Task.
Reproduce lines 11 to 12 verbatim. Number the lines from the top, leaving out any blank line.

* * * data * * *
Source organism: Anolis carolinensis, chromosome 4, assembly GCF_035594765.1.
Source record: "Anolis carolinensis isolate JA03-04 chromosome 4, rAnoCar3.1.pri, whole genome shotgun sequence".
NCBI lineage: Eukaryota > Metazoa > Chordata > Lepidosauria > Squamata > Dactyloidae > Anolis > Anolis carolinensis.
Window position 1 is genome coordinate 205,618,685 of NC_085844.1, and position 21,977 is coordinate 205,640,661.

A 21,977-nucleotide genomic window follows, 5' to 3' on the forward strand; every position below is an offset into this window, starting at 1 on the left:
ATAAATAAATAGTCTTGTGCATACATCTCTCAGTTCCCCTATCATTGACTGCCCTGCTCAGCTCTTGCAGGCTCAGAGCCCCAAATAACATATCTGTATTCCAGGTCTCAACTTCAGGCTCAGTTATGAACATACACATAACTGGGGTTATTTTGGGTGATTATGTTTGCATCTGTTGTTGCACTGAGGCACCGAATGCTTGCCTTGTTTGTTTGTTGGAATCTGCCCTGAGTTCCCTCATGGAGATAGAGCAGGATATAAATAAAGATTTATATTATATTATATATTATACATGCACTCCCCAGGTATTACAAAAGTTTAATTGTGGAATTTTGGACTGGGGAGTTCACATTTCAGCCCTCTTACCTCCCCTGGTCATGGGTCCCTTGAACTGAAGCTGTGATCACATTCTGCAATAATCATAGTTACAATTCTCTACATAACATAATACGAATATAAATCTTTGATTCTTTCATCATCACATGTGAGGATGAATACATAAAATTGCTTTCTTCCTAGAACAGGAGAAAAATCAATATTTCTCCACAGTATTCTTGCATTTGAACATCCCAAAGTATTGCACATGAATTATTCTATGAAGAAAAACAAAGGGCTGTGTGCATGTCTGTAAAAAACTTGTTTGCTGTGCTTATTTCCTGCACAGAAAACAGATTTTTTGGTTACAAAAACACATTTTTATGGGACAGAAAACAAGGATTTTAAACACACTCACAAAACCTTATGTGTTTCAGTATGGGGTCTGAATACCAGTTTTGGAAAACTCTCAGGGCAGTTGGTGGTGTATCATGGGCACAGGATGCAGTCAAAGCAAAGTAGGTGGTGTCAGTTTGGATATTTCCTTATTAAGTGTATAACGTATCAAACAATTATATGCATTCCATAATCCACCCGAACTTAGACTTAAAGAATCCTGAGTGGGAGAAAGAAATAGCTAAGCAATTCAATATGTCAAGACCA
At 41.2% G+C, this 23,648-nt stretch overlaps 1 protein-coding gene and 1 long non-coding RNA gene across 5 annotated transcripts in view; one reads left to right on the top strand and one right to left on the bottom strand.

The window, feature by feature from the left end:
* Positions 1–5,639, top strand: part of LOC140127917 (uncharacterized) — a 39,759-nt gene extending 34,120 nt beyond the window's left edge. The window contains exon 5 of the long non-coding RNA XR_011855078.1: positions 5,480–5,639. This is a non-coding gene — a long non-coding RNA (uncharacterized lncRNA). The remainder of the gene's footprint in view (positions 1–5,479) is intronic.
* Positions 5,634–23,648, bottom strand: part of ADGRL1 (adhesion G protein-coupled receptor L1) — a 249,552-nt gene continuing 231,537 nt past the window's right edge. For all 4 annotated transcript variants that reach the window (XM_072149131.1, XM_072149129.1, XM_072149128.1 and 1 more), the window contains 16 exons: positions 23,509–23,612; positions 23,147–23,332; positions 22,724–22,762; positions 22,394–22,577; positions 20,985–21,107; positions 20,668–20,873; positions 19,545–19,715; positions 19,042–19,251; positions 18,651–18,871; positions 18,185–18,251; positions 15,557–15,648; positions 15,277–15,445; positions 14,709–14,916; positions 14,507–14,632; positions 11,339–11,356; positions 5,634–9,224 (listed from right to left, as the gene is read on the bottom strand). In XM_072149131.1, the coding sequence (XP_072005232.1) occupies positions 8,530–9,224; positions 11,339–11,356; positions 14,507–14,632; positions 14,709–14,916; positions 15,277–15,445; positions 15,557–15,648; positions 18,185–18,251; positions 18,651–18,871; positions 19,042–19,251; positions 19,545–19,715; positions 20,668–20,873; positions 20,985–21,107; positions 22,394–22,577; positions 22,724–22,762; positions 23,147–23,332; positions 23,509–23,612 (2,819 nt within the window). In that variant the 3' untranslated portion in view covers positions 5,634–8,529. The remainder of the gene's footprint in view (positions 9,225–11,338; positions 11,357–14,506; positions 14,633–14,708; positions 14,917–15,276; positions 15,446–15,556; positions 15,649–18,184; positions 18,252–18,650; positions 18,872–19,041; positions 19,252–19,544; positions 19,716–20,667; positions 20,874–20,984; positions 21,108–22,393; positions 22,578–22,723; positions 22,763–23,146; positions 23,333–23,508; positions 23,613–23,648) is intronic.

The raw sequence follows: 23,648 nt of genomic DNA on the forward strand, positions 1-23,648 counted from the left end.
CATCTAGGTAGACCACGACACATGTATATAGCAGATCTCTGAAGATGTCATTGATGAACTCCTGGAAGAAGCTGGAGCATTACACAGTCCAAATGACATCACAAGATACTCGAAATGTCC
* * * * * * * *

The raw sequence follows: 23,648 nt of genomic DNA on the forward strand, positions 1-23,648 counted from the left end.
CATCTAGGTAGACCACGACACATGTATATAGCAGATCTCTGAAGATGTCATTGATGAACTCCTGGAAGAAGCTGGAGCATTACACAGTCCAAATGACATCACAAGATACTCGAAATGTCC